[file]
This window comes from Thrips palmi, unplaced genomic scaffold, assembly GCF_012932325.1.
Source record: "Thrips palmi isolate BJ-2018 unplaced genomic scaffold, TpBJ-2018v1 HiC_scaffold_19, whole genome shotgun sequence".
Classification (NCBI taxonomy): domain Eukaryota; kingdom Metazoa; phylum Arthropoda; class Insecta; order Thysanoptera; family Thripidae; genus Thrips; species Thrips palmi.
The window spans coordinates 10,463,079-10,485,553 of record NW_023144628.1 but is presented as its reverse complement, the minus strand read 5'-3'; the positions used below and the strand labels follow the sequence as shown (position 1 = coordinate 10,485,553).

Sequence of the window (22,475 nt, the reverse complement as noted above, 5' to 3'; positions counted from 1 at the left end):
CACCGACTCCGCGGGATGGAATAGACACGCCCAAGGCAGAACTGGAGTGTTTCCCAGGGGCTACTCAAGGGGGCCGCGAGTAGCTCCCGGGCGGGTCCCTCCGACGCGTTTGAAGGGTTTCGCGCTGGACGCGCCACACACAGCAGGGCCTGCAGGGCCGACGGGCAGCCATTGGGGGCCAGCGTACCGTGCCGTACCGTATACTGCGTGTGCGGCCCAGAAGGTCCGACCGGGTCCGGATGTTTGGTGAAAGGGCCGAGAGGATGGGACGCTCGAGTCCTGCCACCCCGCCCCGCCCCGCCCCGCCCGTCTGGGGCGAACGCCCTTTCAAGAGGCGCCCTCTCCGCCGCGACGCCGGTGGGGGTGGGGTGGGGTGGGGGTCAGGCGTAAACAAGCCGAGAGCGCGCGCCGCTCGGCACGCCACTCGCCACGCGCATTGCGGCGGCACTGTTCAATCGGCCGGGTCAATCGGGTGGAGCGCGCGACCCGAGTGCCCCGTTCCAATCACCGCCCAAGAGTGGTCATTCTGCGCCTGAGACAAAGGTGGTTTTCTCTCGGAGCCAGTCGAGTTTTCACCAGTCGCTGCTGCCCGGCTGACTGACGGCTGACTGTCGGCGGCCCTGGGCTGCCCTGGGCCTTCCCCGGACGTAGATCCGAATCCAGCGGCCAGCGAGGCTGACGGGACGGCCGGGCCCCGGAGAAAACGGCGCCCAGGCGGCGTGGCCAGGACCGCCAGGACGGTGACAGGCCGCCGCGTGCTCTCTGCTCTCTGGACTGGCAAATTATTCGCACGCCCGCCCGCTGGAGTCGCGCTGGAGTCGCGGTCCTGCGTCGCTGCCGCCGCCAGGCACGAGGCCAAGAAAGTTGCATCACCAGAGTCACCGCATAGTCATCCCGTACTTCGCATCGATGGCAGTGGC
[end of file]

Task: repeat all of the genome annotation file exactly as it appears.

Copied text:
This window comes from Thrips palmi, unplaced genomic scaffold, assembly GCF_012932325.1.
Source record: "Thrips palmi isolate BJ-2018 unplaced genomic scaffold, TpBJ-2018v1 HiC_scaffold_19, whole genome shotgun sequence".
Classification (NCBI taxonomy): domain Eukaryota; kingdom Metazoa; phylum Arthropoda; class Insecta; order Thysanoptera; family Thripidae; genus Thrips; species Thrips palmi.
The window spans coordinates 10,463,079-10,485,553 of record NW_023144628.1 but is presented as its reverse complement, the minus strand read 5'-3'; the positions used below and the strand labels follow the sequence as shown (position 1 = coordinate 10,485,553).

Sequence of the window (22,475 nt, the reverse complement as noted above, 5' to 3'; positions counted from 1 at the left end):
CACCGACTCCGCGGGATGGAATAGACACGCCCAAGGCAGAACTGGAGTGTTTCCCAGGGGCTACTCAAGGGGGCCGCGAGTAGCTCCCGGGCGGGTCCCTCCGACGCGTTTGAAGGGTTTCGCGCTGGACGCGCCACACACAGCAGGGCCTGCAGGGCCGACGGGCAGCCATTGGGGGCCAGCGTACCGTGCCGTACCGTATACTGCGTGTGCGGCCCAGAAGGTCCGACCGGGTCCGGATGTTTGGTGAAAGGGCCGAGAGGATGGGACGCTCGAGTCCTGCCACCCCGCCCCGCCCCGCCCCGCCCGTCTGGGGCGAACGCCCTTTCAAGAGGCGCCCTCTCCGCCGCGACGCCGGTGGGGGTGGGGTGGGGTGGGGGTCAGGCGTAAACAAGCCGAGAGCGCGCGCCGCTCGGCACGCCACTCGCCACGCGCATTGCGGCGGCACTGTTCAATCGGCCGGGTCAATCGGGTGGAGCGCGCGACCCGAGTGCCCCGTTCCAATCACCGCCCAAGAGTGGTCATTCTGCGCCTGAGACAAAGGTGGTTTTCTCTCGGAGCCAGTCGAGTTTTCACCAGTCGCTGCTGCCCGGCTGACTGACGGCTGACTGTCGGCGGCCCTGGGCTGCCCTGGGCCTTCCCCGGACGTAGATCCGAATCCAGCGGCCAGCGAGGCTGACGGGACGGCCGGGCCCCGGAGAAAACGGCGCCCAGGCGGCGTGGCCAGGACCGCCAGGACGGTGACAGGCCGCCGCGTGCTCTCTGCTCTCTGGACTGGCAAATTATTCGCACGCCCGCCCGCTGGAGTCGCGCTGGAGTCGCGGTCCTGCGTCGCTGCCGCCGCCAGGCACGAGGCCAAGAAAGTTGCATCACCAGAGTCACCGCATAGTCATCCCGTACTTCGCATCGATGGCAGTGGC